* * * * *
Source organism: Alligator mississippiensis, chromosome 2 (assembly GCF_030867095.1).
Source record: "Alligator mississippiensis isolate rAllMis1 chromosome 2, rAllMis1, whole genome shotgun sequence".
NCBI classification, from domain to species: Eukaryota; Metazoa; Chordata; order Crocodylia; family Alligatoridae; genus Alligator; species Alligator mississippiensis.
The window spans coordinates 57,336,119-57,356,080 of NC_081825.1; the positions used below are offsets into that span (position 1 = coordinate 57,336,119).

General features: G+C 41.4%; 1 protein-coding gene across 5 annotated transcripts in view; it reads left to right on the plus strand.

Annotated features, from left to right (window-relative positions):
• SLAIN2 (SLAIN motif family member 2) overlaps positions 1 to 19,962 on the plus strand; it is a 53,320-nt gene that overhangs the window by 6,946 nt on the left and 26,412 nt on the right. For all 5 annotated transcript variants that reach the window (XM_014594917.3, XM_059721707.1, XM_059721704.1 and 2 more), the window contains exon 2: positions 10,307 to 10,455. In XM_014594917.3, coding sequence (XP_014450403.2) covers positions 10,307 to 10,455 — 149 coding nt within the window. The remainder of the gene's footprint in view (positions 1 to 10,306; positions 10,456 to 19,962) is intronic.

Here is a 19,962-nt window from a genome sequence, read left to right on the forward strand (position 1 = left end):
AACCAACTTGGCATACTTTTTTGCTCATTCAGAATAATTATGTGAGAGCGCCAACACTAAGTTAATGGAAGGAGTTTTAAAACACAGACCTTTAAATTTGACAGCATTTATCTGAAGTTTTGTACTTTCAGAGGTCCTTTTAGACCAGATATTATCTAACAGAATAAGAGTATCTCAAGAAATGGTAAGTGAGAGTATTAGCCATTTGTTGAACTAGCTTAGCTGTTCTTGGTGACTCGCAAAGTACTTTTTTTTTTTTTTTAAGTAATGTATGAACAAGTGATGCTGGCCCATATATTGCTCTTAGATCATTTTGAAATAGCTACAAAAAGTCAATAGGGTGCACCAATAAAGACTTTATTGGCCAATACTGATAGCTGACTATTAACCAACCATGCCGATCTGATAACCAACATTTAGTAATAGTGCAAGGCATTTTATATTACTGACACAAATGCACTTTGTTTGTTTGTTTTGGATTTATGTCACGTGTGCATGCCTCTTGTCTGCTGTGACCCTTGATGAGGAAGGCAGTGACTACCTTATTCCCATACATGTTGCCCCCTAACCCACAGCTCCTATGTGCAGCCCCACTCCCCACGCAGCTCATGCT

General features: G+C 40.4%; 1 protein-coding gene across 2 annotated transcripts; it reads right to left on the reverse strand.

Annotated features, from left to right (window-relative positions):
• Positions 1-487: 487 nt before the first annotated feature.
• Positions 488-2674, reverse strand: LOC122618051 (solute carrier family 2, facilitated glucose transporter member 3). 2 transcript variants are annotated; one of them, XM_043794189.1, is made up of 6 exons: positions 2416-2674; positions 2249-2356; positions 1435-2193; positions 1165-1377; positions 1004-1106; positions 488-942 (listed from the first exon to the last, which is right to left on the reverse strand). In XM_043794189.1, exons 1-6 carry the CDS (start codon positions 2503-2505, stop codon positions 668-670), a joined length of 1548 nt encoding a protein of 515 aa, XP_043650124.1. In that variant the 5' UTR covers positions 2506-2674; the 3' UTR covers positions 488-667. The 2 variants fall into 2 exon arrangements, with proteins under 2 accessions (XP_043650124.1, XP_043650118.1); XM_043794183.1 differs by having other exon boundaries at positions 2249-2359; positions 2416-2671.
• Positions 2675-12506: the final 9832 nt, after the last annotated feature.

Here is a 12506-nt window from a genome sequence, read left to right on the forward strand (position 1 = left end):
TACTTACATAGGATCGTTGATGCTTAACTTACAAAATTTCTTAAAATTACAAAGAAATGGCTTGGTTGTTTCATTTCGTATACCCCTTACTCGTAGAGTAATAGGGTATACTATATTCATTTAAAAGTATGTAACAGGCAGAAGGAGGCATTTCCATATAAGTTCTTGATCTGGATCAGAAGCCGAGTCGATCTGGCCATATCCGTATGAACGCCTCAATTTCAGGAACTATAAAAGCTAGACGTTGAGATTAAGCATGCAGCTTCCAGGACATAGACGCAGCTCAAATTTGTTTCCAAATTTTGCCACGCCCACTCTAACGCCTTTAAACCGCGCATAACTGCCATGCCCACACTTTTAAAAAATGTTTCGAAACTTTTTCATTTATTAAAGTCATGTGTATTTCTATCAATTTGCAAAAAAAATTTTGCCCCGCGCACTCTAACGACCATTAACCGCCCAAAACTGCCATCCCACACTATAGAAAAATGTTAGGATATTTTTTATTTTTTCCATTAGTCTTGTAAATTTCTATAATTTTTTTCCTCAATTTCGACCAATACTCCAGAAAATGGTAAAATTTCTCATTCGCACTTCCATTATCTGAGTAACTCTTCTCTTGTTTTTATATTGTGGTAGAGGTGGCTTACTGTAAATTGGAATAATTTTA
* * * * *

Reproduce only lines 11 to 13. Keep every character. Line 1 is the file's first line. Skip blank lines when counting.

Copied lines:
Annotated features, from left to right (window-relative positions):
• Positions 1-487: 487 nt before the first annotated feature.
• Positions 488-2674, reverse strand: LOC122618051 (solute carrier family 2, facilitated glucose transporter member 3). 2 transcript variants are annotated; one of them, XM_043794189.1, is made up of 6 exons: positions 2416-2674; positions 2249-2356; positions 1435-2193; positions 1165-1377; positions 1004-1106; positions 488-942 (listed from the first exon to the last, which is right to left on the reverse strand). In XM_043794189.1, exons 1-6 carry the CDS (start codon positions 2503-2505, stop codon positions 668-670), a joined length of 1548 nt encoding a protein of 515 aa, XP_043650124.1. In that variant the 5' UTR covers positions 2506-2674; the 3' UTR covers positions 488-667. The 2 variants fall into 2 exon arrangements, with proteins under 2 accessions (XP_043650124.1, XP_043650118.1); XM_043794183.1 differs by having other exon boundaries at positions 2249-2359; positions 2416-2671.